Advanced search

returning to work and organising childcare is more difficult that you would expect?

(20 Posts)
PrizeyPrize Thu 10-Nov-16 10:28:36

So I've never worked full-time and been a mum. My children are now of an age (11 and 9) I'd like to get back on track with my career and I'm starting to go for interviews for suitable roles.
Before and after school clubs will be perfect in term time, but what am I supposed to do during school holidays? Will it cost me an arm and a leg? I'm a single mum with no family in the area.

Scrumptiousbears Thu 10-Nov-16 10:31:06

There are child minders who will do school holidays only. Round where I live it's £5 an hour. Failing that there are kids clubs all over the place but the costs are all different.

Are you taking some annual leave over the school holiday to break it up? Could you share childcare with another mum this way?

PrizeyPrize Thu 10-Nov-16 13:47:52

Thanks scrumptious I never thought of sharing the childcare with another mum. I've worked out that I would be paying £7325 per year in childcare for my two, I would get child tax credits that wouldn't quite cover that, but close.
Having done the sums, at the moment the childcare is too much for me to afford, even with the tax credits. Currently I'm self employed and without the childcare to pay for even though I earn very little doing what I do, I am better off with being able to do the childcare myself and run my small business. It's frustrating because I really want to get my career back on track.

KateLivesInEngland Thu 10-Nov-16 13:53:54

I'm hoping to head back to work, wondering this too - following!

cantpickusername Thu 10-Nov-16 13:58:00

Round where I live there are holiday clubs, usually run by leisure centres or the after school clubs.

Having said that, my 10 yo (year 6) doesn't go to after school club anymore, he makes his way home in his own and has keys and is ok to be alone for a couple of hours until I get home.

I still send him to holiday clubs though as I don't like him being alone for a whole day.

PrizeyPrize Thu 10-Nov-16 14:16:57

thanks Can'tpick yes that figure is if my eldest made her way home on her own before/after school, but still in for holiday clubs in the holidays. It would be nearly another £2k otherwise!
Good luck Kate!

Artandco Thu 10-Nov-16 14:26:02

Remember you split the cost by 52 weeks not just the holidays so it's the same each week saved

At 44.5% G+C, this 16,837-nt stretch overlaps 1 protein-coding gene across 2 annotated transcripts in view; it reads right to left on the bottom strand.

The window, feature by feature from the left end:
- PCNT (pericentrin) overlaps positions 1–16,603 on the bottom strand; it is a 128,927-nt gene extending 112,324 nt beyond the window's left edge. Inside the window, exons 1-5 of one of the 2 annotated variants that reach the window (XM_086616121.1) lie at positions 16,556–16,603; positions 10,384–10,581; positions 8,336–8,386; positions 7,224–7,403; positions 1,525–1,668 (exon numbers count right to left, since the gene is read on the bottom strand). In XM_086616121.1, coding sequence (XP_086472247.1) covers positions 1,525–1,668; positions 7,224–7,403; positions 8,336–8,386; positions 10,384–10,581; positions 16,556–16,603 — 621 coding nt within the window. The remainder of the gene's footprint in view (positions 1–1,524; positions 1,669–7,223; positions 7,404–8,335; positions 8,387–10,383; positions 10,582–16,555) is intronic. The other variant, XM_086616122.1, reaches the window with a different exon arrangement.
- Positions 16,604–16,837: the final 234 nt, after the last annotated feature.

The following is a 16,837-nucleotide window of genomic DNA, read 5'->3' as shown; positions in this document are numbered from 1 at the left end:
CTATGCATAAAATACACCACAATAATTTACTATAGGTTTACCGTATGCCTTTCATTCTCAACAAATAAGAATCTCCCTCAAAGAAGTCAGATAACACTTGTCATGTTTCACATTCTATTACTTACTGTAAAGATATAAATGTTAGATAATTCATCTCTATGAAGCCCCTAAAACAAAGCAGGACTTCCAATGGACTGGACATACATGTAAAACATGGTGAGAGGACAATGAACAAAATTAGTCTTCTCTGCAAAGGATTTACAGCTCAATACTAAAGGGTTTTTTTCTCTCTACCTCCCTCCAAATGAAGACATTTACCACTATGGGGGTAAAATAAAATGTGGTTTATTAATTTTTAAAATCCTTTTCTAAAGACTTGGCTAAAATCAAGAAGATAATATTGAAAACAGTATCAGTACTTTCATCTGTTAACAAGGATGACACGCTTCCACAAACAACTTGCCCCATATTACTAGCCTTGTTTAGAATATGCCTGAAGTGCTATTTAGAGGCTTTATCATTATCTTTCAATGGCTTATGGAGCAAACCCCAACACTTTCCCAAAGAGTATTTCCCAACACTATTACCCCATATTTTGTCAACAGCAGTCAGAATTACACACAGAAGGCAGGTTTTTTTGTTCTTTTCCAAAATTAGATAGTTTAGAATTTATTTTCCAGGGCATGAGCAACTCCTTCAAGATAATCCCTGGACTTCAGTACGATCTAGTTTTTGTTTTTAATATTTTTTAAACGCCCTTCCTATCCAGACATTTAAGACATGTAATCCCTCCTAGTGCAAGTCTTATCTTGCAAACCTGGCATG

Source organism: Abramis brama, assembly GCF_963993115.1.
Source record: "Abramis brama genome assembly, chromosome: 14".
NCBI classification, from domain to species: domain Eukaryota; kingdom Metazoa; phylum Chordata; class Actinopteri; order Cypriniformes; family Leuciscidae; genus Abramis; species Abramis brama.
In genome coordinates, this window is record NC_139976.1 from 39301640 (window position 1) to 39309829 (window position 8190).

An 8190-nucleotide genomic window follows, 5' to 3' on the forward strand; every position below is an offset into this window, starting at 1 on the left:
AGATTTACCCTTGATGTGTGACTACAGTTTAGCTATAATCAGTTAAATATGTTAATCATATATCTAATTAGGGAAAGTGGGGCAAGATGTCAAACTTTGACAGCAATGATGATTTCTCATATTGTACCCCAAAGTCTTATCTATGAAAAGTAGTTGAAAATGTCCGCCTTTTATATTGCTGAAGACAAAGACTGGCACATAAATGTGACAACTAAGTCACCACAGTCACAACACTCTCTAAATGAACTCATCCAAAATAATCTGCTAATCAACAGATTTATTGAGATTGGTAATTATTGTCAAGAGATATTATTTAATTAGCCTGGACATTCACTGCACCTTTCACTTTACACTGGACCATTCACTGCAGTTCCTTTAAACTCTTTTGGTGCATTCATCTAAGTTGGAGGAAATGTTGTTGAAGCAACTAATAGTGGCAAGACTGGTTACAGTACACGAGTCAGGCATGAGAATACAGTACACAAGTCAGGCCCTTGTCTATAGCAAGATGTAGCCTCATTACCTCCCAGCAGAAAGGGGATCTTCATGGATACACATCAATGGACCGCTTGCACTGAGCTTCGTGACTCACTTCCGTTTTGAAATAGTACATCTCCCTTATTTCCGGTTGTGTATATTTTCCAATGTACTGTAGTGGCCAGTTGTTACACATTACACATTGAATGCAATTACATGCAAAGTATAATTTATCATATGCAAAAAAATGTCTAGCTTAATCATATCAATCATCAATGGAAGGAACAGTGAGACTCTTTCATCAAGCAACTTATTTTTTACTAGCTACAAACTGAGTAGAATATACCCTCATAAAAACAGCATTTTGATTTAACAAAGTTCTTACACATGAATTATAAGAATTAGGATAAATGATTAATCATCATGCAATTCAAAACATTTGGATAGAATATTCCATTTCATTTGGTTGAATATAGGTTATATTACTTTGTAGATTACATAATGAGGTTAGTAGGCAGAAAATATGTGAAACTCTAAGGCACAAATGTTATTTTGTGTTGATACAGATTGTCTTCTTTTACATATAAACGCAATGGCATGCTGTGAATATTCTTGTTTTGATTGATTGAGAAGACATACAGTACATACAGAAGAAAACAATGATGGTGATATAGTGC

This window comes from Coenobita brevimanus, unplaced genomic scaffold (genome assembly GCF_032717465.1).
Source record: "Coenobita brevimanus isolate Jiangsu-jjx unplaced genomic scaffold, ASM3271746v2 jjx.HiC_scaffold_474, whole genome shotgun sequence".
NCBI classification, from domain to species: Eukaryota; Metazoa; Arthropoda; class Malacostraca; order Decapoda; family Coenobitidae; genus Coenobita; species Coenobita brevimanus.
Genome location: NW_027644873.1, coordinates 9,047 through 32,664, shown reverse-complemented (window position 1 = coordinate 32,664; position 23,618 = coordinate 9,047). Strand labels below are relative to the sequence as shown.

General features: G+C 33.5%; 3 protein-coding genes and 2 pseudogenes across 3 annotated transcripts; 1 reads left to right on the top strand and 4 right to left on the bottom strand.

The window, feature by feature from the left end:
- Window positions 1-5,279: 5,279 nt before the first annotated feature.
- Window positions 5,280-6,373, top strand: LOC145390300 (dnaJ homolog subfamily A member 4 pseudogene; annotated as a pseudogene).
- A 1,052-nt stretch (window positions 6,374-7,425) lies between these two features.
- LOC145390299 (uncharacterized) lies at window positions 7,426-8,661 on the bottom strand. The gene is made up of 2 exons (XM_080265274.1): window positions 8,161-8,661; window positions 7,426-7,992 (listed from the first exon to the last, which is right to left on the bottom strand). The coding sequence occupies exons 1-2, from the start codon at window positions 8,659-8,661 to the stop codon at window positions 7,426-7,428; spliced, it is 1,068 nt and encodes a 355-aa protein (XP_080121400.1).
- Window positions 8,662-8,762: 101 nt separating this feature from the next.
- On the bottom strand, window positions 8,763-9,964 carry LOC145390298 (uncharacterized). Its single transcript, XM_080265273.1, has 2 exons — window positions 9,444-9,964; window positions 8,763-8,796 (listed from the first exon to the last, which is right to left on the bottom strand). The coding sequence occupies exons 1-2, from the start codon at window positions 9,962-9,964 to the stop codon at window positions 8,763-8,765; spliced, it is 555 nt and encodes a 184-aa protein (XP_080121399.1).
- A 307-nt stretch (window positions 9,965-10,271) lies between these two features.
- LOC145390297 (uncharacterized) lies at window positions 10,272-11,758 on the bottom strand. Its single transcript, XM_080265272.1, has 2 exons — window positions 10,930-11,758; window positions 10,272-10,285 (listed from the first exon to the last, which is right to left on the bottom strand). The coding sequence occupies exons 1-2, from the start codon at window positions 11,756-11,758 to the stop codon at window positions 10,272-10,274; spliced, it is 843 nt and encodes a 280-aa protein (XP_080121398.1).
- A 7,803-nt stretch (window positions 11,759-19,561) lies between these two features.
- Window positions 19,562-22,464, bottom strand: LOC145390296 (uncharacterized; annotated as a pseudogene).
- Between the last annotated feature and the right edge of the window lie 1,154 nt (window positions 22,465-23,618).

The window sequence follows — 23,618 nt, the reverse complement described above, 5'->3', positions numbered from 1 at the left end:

Also remember if your self employed you currently get no holiday pay, no sick pay, no bank holidays. When employed you will be paid for them. So 4 weeks and bank holidays you can cover from own time off. Leaving less weeks throughout the year

i would be tempted to get an au pair, they usually do around 25hrs a week, but for older children you can arrange that they do say 10 hrs only in school time and 40+ in holidays for example. £100 a week, £5200 a year.

Me2017 Thu 10-Nov-16 14:33:01

Au pair is a good idea.
Our did holiday clubs for 2 - 4 wekes of summer holidays and we usually had a 1 or 2 week family holiday then too which filled it up. It's never cheap.

At one phase we had someone who collected them from school and brought them back here and looked after them until 6pm and she was happy to do full time school holidays.

What role does the children's father play? This is at least 50% his job both to care for them and pay for them (unless they were conceived via IVF by donor sperm or something I suppose). And what about your parents and his for holidays. So that is 6 adults perhaps who could care for them over 6 weeks of summer holidays so a week each which is much more management. We used to send our children that age up on a train to Yorkshire alone at that age to stay with grandparents.

Dixiechickonhols Thu 10-Nov-16 15:07:01

School hols childcare tends to be mainly the 8.30-3.30 variety i.e school hours. £60-80 a week often run by dance schools, football, gymnastics etc. But open to all kids not just those who go for weekly lessons. Cut off is usually 11 though so for primary aged kids.

Longer hours are rare around here, I know one nursery runs a holiday club 7.30-6pm but you are looking at £25 a day. DD's school runs childcare for a few weeks in summer 8.30-5 same price. Or a cm.

Mine is age 10 and i've been keeping an eye out of schemes that go older. The assumption is secondary school age don't need childcare.